A thrilling work of fiction about our species, the meaning of family and the possibilities of love
COLIN McADAM has written for Harper's and The Walrus. His novel Some Great Thing won the Amazon/Books in Canada First Novel Award and was nominated for the Governor General's Literary Award for fiction, the Rogers Writers' Trust Fiction Prize, the Commonwealth Writers' Prize for best first book, and for the John Llewellyn Rhys Prize. His second novel, Fall, was shortlisted for the Scotiabank Giller Prize and awarded the Paragraphe Hugh MacLennan Prize. A Beautiful Truth won the Rogers Writer's Trust Fiction Prize 2013. He lives in Toronto.
Blending the story of a childless Vermont couple who adopt a chimpanzee named Looee with that of a lonely researcher who spends a lifetime monitoring the intellectual capabilities of chimps in his laboratory, award-winning Canadian novelist McAdam (Some Great Thing) has created a robust tale of love, loss, and the complexities of being alive. The portrayal of chimpanzees as individuals with memories isn't just a fictional device; the commonality of human and chimpanzee conceived here is achieved not by eliminating the traits that divide them but by illuminating the differences that unite them. McAdam portrays both humans and animals as deep wells of consciousness, capable of an extraordinary breadth of emotions. VERDICT With concise language, this heartbreaking tale of loneliness and remembrance reminds us that understanding is a process of growth and experience. Readers who enjoyed Benjamin Hale's The Evolution of Bruno Littlemore will find familiar themes working in McAdam's latest, which contributes significantly to the growing literature told from an animal's perspective.-Joshua Finnell, Denison Univ. Lib., Granville, OH (c) Copyright 2013. Library Journals LLC, a wholly owned subsidiary of Media Source, Inc. No redistribution permitted.
McAdam (Fall) investigates the social dynamics of great apes within the cages of a Florida research institute. Researcher David Kennedy watches over a troupe of chimpanzees, monitoring their interactions, administering social and cognitive tests in order "to defy Noam Chomsky's assertion that humans were unique for being born with language." Weighty themes underlie McAdam's spartan prose depicting the inner lives of research chimps. Craftily blurring species lines, McAdam doesn't limit himself to the chimp colony; alongside scenes at the Girdish Institute runs the story of Vermont couple Walt and Judy Ribke and their adopted chimp, Looee. In the aftermath of uterine surgery, Judy is momentarily buoyed by the arrival of Looee, purchased through a circus handler by Walt to ease his wife's disappointment. As Looee ages, McAdam uses his developmental stages to contrast chimps and humans. With his "mind of a four-year-old boy [and] the coordination and strength of an eighteen-year-old," Looee begins to pose serious problems for the Ribkes, even after construction of a stand-alone house. Inevitably, Looee is sent away to the Girdish Institute and encounters "dogpeople"-his word for other chimps-for the first time, bringing the novel's two storylines together. Brimming with ambition, McAdam delivers a thought-provoking foray into the not-so-dissimilar minds of our ape relatives. Agent: Doug Stewart, Sterling Lord Literistic. (Sept.) (c) Copyright PWxyz, LLC. All rights reserved.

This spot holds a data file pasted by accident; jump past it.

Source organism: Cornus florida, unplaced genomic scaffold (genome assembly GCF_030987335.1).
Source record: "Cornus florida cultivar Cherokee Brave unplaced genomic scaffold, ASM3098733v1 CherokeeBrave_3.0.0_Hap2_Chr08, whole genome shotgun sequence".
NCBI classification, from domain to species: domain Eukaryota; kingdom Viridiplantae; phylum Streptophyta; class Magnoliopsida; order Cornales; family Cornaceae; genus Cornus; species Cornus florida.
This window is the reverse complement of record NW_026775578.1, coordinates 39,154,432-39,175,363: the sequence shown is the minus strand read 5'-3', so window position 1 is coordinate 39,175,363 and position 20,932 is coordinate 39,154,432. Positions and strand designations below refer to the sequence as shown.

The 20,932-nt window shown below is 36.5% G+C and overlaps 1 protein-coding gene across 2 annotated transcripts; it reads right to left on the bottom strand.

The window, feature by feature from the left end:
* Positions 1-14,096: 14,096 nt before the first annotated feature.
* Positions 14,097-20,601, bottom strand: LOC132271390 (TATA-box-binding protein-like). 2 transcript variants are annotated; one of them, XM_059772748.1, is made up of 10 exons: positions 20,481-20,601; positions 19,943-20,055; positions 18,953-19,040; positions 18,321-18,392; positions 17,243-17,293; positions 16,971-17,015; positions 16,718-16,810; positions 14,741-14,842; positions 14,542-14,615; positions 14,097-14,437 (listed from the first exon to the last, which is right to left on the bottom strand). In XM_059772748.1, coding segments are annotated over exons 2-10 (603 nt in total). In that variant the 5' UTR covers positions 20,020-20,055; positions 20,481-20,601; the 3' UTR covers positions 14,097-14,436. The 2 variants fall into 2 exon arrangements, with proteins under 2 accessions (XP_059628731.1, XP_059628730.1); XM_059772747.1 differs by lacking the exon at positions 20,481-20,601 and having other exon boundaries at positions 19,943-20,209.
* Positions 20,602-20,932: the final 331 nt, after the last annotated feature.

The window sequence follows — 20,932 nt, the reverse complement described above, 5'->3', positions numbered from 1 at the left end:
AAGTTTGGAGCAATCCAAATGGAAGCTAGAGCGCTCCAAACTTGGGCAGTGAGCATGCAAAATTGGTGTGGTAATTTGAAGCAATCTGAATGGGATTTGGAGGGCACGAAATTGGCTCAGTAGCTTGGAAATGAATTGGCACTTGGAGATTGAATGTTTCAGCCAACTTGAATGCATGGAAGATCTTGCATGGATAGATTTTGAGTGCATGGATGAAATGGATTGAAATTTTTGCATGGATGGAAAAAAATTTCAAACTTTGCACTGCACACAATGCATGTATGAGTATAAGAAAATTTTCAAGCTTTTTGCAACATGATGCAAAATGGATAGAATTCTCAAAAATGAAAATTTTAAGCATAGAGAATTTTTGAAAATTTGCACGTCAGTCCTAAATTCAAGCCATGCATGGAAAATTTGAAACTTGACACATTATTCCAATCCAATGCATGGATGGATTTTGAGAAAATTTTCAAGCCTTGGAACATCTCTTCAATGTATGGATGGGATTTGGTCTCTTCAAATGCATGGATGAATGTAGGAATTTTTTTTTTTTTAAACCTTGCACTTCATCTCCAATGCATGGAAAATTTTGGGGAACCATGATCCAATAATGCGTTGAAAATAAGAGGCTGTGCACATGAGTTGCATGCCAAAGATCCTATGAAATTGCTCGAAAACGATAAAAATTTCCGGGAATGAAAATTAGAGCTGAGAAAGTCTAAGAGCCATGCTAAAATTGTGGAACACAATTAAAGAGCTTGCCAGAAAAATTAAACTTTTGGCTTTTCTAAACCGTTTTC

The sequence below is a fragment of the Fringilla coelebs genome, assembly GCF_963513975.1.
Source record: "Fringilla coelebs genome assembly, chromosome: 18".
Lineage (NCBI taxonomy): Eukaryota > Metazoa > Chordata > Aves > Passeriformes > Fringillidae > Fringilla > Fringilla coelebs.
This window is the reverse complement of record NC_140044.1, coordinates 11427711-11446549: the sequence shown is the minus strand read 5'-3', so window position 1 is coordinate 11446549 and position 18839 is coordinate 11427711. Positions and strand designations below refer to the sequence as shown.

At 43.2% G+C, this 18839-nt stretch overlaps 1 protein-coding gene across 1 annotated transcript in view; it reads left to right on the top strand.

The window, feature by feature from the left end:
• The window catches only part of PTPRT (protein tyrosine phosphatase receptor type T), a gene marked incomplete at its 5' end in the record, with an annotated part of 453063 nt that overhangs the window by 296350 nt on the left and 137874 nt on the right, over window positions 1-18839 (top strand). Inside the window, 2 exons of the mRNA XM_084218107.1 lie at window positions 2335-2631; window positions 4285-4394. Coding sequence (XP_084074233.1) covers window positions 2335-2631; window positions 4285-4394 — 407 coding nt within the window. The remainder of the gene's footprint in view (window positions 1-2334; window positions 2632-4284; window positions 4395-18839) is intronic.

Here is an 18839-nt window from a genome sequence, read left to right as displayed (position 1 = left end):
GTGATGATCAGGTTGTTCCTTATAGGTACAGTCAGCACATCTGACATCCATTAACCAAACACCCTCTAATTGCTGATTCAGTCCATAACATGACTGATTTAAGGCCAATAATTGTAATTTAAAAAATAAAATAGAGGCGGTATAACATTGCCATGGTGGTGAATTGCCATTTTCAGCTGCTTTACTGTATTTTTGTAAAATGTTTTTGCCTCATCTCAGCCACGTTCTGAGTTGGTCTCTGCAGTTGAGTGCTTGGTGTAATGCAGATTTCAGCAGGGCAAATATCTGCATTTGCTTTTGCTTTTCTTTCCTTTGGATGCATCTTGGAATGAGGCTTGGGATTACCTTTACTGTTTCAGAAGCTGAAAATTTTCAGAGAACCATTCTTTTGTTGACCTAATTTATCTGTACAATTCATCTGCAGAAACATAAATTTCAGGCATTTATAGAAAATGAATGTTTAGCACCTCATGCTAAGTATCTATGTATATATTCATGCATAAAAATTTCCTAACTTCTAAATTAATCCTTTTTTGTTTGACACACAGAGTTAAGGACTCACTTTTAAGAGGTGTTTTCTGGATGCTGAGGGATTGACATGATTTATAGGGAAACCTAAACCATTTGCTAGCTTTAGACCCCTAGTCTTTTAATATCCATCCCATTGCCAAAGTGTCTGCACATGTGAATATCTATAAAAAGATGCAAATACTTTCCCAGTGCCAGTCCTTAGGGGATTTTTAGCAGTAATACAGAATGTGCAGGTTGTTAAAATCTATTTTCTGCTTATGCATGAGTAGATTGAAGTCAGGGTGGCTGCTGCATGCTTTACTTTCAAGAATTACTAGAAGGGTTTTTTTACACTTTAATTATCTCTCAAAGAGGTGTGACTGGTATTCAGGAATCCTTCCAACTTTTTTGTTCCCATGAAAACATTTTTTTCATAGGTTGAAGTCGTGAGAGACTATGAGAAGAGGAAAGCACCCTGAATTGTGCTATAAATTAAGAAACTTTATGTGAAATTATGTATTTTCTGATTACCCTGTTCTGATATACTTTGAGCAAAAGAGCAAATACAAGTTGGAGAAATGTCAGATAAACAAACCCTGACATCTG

Praise for "A Beautiful Truth""McAdam's language reaches into that mysterious place where a word ends and a feeling begins." A Beautiful Truth" is a story about love and beauty and our dreams for our children and our inescapable loneliness. The characters, human and animal, are sad and honest and true. I could not put this novel down, and only when I finished it could I breathe again."--Kim Echlin, author of" The Disappeared ""A work of exquisite sensitivity and prowess, McAdams' tale is of two species astride not a divide but a continuum, of our longings and resiliencies and the fate we share: being stronger than we are evolved."--Alex Shakar, author of "Luminarium" "Haunting. Heartbreaking.... it is a tale of empathy and honesty, deftly told and beautifully rendered."--Will Ferguson, Scotiabank Giller Prize-winning author of "419" The portrayal of chimpanzees as individuals with memories isn't just a fictional device; the commonality of human and chimpanzee conceived here is achieved not by eliminating the traits that divide them but by illuminating the differences that unite them.... With concise language, this heartbreaking tale of loneliness and remembrance reminds us that understanding is a process of growth and experience."--"Library Journa"l, STARRED REVIEW "As brutal as it is compassionate, "A Beautiful Truth" collapses the gaps between humans and chimpanzees, bringing us ever closer to the recognition that what we do to the chimps in our care has the moral power to indict us or to set us free, for in so many ways they are us and we are them."--Matt Bell, author of "In the House upon the Dirt between the Lake and the Woods" "[A] sure-handed and mature work, expertly weaving together shifts in voice and point of view and making use of a poetic language full of direct, sensual metaphors.... There are no platitudes about the power of love and our need to feel for one another, but rather an unde